Walking briskly slows down aging

from Cristina Marrone

British researchers estimate fast walking could reduce cellular age by 16: link found between rapid movement and telomere length

The question is asked by many: how do you live longer (and healthier)? The elixir of life has not yet been found, but slowing down the biological aging process seems possible. At least according to what a group of British researchers from theUniversity of Leicester who discovered a link between the way we walk and how we age. Scientists, who have published the work on Communications Biology
they estimate that fast walking could reduce our biological life by 16 yearsat the cellular level.

The telomeres

The researchers found a link between brisk walking and telomere length, small portions of DNA that are found at the ends of each chromosome and protect it from damage: to make a comparison, they are like the caps at the ends of the shoelaces that prevent the laces from unraveling. Each time a cell divides, these telomeres become shorter, to a point where they become so short that the cell can no longer divide, a process known as replicative senescence. These biomarkers they naturally decrease as we age but research has shown that certain situations such as stress, lack of sleep and demanding work can accelerate their reduction. For this reason, scientists consider the length of telometers as a strong indicator of biological age (i.e. how much the body’s cells are consuming), which can be very different from age.

I study

They were involved in the study 400,000 British adults. Scientists have found that whoever used to walk a brisk pace looked up to 16 years younger in terms of biological age, once you reach middle age. It was not necessary to carry out any particular physical activity: the discriminating factor was the speed of the step and walking does not require special training or equipment. The intensity of movement during walking was measured by devices that are worn on the wrist and allow for measuring physical activity. By crossing these data with genetic ones, the researchers found a causal link between fast walking and telomere length, independent of any physical activity. L’intensity of movement seems important: A leisurely walk doesn’t seem to have the same effect as a brisk walk, although any kind of movement is good for you. Walking speed itself is affected by a number of factors such as lung capacity, movement control, mental health and motivation levels.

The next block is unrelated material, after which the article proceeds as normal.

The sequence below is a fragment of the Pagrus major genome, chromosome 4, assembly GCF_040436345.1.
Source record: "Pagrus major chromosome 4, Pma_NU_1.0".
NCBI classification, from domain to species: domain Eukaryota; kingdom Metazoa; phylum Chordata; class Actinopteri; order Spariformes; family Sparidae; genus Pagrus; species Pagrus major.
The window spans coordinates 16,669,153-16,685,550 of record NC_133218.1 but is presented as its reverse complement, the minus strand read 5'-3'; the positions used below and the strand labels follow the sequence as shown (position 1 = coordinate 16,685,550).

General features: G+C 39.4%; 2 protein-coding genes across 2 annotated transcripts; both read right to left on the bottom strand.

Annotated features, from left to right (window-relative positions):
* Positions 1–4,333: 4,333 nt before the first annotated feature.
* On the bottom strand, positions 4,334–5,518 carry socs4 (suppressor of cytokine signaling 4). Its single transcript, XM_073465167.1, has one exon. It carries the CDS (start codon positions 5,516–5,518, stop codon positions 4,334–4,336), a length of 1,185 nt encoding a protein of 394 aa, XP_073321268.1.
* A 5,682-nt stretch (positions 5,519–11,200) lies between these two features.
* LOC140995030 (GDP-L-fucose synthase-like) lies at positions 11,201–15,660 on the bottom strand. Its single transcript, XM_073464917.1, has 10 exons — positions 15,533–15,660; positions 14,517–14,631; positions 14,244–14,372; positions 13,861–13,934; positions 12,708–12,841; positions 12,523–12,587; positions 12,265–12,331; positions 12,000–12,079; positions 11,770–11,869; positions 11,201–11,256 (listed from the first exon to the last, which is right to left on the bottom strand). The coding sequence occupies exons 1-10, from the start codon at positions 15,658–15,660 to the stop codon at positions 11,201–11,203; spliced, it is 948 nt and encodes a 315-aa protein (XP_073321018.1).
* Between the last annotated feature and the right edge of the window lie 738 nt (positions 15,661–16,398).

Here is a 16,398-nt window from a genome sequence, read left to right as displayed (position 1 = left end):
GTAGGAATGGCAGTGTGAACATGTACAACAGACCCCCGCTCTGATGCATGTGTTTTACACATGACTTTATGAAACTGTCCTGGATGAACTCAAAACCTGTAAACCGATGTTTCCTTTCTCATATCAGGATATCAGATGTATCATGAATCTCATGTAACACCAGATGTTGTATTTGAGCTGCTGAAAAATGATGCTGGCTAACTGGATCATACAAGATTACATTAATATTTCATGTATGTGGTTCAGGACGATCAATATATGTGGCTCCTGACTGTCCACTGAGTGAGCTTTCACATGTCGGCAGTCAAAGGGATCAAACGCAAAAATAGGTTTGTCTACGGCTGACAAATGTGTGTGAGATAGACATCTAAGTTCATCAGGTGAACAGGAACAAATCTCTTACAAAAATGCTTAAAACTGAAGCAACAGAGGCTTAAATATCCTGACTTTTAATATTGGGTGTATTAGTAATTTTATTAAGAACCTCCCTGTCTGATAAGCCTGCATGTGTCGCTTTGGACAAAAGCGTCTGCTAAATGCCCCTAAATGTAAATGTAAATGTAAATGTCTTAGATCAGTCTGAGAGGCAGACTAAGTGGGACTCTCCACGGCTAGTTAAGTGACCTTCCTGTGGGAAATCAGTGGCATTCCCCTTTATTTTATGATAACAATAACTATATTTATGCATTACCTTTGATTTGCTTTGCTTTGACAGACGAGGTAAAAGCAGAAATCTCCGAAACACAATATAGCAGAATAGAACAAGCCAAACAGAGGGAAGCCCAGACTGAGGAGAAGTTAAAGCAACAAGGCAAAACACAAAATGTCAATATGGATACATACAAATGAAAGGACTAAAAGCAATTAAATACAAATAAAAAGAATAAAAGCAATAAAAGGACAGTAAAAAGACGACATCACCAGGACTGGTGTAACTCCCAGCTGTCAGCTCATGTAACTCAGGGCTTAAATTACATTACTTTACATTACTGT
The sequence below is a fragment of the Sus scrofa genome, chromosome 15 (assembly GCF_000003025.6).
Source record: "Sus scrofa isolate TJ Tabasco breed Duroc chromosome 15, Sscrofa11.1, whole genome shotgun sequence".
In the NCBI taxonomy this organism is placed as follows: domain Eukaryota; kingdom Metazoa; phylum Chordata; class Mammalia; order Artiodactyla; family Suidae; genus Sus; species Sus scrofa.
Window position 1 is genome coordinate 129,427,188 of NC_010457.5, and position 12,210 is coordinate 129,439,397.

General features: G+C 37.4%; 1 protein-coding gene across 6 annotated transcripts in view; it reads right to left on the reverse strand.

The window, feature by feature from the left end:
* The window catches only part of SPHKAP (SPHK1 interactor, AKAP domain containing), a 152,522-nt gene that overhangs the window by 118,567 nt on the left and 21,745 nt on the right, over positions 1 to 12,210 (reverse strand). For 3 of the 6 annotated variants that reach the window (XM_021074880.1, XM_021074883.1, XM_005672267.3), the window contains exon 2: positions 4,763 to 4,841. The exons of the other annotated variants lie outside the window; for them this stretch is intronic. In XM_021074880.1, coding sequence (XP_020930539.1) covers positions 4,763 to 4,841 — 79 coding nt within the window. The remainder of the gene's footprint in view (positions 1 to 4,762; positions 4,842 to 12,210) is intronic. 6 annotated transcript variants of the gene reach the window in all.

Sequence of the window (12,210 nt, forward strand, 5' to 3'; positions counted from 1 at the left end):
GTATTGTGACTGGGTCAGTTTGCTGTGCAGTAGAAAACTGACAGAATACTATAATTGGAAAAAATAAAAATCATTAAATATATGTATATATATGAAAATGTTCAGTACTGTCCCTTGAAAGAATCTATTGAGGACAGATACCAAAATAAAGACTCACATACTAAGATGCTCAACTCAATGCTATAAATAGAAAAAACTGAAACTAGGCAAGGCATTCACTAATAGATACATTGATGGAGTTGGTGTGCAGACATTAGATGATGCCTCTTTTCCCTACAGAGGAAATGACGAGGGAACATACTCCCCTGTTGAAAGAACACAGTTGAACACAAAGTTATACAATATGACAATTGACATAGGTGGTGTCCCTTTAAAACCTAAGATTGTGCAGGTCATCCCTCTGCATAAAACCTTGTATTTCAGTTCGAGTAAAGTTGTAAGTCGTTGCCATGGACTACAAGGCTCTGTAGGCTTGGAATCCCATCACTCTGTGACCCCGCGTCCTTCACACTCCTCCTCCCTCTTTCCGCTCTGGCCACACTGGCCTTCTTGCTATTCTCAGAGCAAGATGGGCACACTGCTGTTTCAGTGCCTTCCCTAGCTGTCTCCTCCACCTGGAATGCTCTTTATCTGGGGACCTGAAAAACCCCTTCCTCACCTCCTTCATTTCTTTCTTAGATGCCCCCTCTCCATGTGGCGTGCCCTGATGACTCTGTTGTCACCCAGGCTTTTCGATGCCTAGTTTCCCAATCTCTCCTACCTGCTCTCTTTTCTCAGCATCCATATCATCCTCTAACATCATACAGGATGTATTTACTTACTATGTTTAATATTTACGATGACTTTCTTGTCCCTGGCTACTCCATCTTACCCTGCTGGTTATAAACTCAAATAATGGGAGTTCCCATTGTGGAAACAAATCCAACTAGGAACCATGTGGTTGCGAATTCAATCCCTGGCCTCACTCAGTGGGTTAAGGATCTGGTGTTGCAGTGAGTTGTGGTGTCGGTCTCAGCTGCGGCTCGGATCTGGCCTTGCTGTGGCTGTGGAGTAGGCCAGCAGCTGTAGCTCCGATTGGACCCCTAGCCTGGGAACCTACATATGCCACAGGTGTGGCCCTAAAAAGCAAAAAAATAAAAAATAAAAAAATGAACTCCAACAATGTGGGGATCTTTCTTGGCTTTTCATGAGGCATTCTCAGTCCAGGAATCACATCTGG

Fast walking as an indicator of health

The researchers suggest that doctors might consider quick walking as an indicator of overall health. Our study tells us that measures such as a habitually slower walking speed are a simple way to identify people at increased risk of chronic disease or poor aging and that intensity of activity can play an important role in optimizing the interventions says the study’s lead author Dr. Paddy Dempsey. A few examples? walk quickly to the subway station or to pick up the children from school. There are countless opportunities to pick up the pace.


Researchers from the University of Leicester a few years ago had shown, always using the British biobank, that too only 10 minutes of brisk walking per day was associated with a longer life expectancy and that those who walk briskly had a life expectancy of up to 20 years longer than those who walk slowly. While we have previously shown walking pace to be an important predictor of health, we had not been able to confirm that adopting a fast pace actually generated better health. In this study, however, we used the information contained in the genetic profile of people to show that a faster pace is highly likely to lead to a younger biological age, as measured by telomeres, he concludes. Tom Yatessenior author and professor of physical activity, sedentary behavior and health at the University of Leicester.

May 1, 2022 (change May 1, 2022 | 19:35)

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Walking briskly slows down aging

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